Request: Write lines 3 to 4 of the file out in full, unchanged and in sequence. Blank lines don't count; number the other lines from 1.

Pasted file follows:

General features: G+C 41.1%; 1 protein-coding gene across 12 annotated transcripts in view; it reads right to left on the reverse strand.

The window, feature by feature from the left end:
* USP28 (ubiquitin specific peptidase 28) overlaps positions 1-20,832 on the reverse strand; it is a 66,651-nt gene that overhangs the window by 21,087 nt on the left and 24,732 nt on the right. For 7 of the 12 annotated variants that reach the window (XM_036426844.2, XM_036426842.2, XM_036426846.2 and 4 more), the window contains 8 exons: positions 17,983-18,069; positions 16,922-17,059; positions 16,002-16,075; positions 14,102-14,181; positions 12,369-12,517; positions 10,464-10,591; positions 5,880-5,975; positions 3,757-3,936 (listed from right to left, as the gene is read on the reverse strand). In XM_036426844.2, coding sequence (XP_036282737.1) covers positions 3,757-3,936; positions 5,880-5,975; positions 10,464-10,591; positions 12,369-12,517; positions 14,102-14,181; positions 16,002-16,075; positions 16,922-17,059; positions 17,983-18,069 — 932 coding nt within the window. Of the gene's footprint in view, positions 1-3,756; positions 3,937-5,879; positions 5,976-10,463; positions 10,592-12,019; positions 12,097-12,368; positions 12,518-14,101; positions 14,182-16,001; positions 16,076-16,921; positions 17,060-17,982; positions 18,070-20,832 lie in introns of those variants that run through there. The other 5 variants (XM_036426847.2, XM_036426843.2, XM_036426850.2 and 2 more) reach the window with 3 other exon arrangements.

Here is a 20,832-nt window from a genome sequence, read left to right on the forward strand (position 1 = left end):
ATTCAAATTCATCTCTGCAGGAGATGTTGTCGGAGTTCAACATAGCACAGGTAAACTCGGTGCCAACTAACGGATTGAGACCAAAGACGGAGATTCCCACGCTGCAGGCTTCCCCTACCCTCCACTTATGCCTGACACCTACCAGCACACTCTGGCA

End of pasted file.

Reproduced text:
* USP28 (ubiquitin specific peptidase 28) overlaps positions 1-20,832 on the reverse strand; it is a 66,651-nt gene that overhangs the window by 21,087 nt on the left and 24,732 nt on the right. For 7 of the 12 annotated variants that reach the window (XM_036426844.2, XM_036426842.2, XM_036426846.2 and 4 more), the window contains 8 exons: positions 17,983-18,069; positions 16,922-17,059; positions 16,002-16,075; positions 14,102-14,181; positions 12,369-12,517; positions 10,464-10,591; positions 5,880-5,975; positions 3,757-3,936 (listed from right to left, as the gene is read on the reverse strand). In XM_036426844.2, coding sequence (XP_036282737.1) covers positions 3,757-3,936; positions 5,880-5,975; positions 10,464-10,591; positions 12,369-12,517; positions 14,102-14,181; positions 16,002-16,075; positions 16,922-17,059; positions 17,983-18,069 — 932 coding nt within the window. Of the gene's footprint in view, positions 1-3,756; positions 3,937-5,879; positions 5,976-10,463; positions 10,592-12,019; positions 12,097-12,368; positions 12,518-14,101; positions 14,182-16,001; positions 16,076-16,921; positions 17,060-17,982; positions 18,070-20,832 lie in introns of those variants that run through there. The other 5 variants (XM_036426847.2, XM_036426843.2, XM_036426850.2 and 2 more) reach the window with 3 other exon arrangements.

Here is a 20,832-nt window from a genome sequence, read left to right on the forward strand (position 1 = left end):